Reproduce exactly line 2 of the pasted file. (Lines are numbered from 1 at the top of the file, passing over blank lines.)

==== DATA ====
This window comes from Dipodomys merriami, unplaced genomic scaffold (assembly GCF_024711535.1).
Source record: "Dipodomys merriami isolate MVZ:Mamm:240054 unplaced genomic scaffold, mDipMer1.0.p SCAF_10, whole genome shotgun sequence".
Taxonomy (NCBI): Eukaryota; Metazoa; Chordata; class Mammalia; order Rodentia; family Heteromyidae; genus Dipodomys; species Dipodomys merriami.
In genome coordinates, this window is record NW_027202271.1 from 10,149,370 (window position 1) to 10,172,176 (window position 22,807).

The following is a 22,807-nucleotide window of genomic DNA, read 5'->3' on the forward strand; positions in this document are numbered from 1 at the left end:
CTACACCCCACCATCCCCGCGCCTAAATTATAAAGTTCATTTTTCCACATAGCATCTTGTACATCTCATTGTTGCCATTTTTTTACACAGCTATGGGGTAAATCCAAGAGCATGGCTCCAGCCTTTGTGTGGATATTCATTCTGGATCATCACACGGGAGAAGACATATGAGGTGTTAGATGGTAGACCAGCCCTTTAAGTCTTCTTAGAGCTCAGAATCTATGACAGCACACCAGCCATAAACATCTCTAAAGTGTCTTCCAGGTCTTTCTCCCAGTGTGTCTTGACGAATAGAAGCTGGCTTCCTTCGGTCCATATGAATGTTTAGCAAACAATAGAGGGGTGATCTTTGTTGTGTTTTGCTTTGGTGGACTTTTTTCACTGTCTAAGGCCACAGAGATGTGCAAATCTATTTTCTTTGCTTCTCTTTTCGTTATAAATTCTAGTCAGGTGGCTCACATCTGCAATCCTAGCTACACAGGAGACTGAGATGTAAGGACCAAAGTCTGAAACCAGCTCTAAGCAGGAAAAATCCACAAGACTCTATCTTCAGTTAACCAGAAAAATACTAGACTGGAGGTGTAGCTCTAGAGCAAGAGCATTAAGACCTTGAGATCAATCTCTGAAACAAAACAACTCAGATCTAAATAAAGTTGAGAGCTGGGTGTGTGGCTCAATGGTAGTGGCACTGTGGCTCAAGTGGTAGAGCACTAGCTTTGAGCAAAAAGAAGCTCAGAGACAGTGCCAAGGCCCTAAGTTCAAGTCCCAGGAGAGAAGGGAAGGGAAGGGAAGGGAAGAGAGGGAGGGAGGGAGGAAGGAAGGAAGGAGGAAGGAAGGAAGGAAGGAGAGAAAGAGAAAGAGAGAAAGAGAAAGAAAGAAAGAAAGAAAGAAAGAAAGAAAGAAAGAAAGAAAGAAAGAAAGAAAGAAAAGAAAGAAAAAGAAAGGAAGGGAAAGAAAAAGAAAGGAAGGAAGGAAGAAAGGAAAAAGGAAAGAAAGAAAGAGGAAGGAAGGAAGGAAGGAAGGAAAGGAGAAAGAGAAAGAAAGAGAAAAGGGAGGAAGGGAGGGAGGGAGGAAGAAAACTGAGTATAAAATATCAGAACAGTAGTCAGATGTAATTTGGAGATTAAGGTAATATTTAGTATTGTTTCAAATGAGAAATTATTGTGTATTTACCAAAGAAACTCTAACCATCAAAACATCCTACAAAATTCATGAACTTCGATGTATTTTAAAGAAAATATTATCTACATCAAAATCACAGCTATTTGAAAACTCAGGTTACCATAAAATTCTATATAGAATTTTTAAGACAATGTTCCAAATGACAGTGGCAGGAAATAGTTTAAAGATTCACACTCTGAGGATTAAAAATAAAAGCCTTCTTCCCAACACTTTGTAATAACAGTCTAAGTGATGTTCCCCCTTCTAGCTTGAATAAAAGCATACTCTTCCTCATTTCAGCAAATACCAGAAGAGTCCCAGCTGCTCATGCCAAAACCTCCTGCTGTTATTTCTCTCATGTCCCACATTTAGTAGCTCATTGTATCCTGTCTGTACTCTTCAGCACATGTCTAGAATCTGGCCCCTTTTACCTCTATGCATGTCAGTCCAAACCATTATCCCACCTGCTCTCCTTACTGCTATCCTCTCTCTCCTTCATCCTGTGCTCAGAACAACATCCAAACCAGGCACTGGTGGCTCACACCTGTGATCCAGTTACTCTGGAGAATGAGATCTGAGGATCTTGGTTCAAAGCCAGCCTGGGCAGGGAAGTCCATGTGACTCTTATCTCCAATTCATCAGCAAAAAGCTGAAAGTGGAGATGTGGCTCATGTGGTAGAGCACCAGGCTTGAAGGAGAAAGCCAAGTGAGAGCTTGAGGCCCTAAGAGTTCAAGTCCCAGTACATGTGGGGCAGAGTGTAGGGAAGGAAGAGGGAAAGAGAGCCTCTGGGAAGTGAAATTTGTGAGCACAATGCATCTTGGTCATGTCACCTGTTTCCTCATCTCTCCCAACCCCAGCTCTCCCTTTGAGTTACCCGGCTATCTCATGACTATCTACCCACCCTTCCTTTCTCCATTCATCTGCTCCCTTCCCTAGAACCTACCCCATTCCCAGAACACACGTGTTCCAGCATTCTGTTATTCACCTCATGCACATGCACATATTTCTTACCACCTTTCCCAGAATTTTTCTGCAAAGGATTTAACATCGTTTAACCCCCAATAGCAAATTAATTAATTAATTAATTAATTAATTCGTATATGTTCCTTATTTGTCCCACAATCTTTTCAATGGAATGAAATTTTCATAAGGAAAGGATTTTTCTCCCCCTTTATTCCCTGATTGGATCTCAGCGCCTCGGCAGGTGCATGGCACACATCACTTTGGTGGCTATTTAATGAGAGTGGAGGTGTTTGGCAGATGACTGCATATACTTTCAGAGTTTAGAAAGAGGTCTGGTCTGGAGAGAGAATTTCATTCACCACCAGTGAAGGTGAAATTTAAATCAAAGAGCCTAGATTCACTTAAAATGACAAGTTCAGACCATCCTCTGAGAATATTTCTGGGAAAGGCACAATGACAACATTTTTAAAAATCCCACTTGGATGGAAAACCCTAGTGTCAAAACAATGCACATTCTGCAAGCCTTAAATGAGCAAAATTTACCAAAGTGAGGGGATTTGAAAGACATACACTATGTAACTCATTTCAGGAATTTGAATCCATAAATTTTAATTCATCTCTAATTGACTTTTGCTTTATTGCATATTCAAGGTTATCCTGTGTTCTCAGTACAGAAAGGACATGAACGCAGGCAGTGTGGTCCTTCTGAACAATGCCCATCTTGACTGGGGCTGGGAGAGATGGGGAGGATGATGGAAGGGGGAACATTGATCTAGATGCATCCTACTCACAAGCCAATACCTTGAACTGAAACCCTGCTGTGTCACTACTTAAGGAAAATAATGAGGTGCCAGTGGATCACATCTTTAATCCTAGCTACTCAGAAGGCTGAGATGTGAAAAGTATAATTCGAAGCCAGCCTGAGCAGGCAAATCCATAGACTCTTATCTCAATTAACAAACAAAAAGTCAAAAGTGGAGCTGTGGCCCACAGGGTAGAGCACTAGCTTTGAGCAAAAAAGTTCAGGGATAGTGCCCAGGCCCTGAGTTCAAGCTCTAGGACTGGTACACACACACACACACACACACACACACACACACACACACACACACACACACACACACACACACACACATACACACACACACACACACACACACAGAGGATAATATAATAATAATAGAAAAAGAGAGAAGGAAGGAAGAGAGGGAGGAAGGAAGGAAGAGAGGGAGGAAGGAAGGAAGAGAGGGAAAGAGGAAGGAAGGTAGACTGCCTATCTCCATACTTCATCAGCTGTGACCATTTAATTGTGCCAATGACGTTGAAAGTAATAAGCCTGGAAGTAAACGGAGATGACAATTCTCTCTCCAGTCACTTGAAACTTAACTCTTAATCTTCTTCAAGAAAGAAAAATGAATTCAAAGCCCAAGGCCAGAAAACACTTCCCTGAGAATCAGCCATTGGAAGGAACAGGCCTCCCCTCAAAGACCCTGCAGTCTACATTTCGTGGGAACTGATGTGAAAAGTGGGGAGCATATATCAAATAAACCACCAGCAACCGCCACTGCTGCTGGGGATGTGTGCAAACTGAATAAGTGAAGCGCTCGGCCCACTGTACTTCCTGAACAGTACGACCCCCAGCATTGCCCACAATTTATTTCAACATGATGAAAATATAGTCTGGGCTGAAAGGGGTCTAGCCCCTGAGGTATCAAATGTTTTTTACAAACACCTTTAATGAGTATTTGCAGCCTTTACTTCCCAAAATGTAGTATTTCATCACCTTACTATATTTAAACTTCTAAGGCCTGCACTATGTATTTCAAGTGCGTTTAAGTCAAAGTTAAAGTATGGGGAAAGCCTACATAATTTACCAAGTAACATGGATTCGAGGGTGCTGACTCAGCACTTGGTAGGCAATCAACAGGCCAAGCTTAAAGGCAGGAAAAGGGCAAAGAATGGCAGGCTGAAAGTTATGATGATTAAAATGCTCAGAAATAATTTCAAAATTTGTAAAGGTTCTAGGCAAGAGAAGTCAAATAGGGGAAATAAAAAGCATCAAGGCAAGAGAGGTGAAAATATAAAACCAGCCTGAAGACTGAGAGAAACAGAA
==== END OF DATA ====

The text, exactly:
Source record: "Dipodomys merriami isolate MVZ:Mamm:240054 unplaced genomic scaffold, mDipMer1.0.p SCAF_10, whole genome shotgun sequence".